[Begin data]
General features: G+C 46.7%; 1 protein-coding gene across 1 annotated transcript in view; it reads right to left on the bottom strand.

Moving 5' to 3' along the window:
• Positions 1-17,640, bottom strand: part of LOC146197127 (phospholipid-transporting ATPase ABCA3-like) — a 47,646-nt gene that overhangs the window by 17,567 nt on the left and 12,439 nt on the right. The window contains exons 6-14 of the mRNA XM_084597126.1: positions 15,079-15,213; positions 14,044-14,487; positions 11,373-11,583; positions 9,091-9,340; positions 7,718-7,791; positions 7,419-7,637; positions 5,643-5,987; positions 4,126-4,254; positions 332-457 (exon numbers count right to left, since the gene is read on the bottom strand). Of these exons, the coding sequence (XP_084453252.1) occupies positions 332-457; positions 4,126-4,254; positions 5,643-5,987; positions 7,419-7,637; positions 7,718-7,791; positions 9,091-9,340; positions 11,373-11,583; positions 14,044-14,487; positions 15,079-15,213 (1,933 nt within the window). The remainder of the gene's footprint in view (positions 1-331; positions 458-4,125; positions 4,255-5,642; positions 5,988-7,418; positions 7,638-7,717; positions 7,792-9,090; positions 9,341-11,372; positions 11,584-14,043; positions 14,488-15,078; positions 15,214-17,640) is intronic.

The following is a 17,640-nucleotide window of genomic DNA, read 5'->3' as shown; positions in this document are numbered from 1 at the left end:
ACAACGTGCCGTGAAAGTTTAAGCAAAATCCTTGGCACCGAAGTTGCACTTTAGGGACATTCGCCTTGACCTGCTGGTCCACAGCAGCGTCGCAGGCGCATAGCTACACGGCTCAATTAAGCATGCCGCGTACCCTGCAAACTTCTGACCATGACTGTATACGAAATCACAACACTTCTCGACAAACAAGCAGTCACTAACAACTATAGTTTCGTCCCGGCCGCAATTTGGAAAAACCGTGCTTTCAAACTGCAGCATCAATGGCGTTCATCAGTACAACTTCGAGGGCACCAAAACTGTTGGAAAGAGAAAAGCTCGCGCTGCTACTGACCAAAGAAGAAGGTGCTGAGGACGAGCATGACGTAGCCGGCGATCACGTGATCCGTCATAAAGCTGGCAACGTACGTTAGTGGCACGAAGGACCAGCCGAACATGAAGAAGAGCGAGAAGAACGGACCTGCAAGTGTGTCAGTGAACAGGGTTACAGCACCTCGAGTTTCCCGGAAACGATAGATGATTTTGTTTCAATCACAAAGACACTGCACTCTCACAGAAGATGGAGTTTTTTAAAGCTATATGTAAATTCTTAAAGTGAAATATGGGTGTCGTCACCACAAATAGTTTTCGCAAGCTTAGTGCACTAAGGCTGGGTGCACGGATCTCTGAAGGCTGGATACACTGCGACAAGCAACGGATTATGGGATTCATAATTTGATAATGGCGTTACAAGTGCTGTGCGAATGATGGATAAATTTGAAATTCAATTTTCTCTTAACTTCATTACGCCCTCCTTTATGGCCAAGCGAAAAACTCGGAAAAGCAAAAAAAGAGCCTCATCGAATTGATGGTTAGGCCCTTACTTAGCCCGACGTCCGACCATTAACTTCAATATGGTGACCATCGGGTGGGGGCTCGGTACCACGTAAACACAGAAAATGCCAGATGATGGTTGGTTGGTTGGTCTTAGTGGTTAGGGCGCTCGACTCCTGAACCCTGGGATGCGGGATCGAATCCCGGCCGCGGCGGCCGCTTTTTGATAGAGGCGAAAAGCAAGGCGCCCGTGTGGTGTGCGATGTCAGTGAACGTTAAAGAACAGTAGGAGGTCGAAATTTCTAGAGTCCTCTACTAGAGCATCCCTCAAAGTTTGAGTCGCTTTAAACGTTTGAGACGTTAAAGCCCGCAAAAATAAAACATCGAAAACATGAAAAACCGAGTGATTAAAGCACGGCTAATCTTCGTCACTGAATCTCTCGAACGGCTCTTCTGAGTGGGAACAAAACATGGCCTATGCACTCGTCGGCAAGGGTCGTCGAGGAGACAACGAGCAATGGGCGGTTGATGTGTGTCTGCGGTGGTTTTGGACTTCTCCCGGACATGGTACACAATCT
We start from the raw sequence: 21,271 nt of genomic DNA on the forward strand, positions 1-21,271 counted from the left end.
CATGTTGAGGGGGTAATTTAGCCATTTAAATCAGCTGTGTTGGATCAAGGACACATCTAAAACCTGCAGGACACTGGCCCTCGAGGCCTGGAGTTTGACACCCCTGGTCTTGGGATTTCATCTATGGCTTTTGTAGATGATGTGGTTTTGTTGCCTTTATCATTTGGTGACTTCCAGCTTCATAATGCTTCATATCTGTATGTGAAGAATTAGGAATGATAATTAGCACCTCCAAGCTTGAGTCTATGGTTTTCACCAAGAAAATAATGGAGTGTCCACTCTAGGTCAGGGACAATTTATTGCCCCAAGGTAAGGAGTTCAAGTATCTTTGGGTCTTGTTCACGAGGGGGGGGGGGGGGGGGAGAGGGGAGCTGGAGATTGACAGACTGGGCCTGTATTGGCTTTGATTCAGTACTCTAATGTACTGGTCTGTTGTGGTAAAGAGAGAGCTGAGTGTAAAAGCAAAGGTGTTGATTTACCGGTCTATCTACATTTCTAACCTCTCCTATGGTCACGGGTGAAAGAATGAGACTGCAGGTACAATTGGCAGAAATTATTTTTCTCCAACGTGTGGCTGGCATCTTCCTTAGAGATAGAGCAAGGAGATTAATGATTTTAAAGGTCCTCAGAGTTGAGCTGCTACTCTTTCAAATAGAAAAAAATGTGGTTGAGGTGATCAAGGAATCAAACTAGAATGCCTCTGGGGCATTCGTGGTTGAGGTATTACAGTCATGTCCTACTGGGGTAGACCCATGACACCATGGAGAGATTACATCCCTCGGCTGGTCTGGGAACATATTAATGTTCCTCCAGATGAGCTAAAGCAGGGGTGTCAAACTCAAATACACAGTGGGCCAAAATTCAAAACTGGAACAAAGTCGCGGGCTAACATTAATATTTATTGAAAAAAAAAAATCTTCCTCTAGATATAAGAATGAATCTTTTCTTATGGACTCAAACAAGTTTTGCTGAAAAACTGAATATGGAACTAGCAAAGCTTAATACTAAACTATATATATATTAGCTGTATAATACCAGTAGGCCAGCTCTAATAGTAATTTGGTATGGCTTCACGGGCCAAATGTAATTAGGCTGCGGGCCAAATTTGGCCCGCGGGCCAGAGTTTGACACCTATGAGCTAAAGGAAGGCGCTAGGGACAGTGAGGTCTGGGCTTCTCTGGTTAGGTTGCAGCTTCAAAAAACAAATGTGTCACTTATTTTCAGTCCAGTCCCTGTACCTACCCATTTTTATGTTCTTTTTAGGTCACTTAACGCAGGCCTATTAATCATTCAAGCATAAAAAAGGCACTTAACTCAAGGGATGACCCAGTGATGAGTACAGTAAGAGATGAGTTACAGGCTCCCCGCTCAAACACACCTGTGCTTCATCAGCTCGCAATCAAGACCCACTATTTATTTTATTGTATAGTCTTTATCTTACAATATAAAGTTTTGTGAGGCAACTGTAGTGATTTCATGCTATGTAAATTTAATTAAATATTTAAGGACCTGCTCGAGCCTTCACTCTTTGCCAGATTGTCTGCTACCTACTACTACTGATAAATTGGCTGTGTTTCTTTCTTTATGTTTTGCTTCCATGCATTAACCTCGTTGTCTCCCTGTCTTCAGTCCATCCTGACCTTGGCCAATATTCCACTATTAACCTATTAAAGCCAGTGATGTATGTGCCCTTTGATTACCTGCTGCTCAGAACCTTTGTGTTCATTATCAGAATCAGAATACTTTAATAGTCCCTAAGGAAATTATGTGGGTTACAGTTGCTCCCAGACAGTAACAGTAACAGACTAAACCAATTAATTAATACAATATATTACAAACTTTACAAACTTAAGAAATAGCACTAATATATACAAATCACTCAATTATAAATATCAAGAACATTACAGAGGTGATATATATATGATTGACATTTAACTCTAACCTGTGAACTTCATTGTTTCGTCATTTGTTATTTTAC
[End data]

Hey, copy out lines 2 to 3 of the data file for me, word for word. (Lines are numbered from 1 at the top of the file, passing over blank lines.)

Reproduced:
Moving 5' to 3' along the window:
• Positions 1-17,640, bottom strand: part of LOC146197127 (phospholipid-transporting ATPase ABCA3-like) — a 47,646-nt gene that overhangs the window by 17,567 nt on the left and 12,439 nt on the right. The window contains exons 6-14 of the mRNA XM_084597126.1: positions 15,079-15,213; positions 14,044-14,487; positions 11,373-11,583; positions 9,091-9,340; positions 7,718-7,791; positions 7,419-7,637; positions 5,643-5,987; positions 4,126-4,254; positions 332-457 (exon numbers count right to left, since the gene is read on the bottom strand). Of these exons, the coding sequence (XP_084453252.1) occupies positions 332-457; positions 4,126-4,254; positions 5,643-5,987; positions 7,419-7,637; positions 7,718-7,791; positions 9,091-9,340; positions 11,373-11,583; positions 14,044-14,487; positions 15,079-15,213 (1,933 nt within the window). The remainder of the gene's footprint in view (positions 1-331; positions 458-4,125; positions 4,255-5,642; positions 5,988-7,418; positions 7,638-7,717; positions 7,792-9,090; positions 9,341-11,372; positions 11,584-14,043; positions 14,488-15,078; positions 15,214-17,640) is intronic.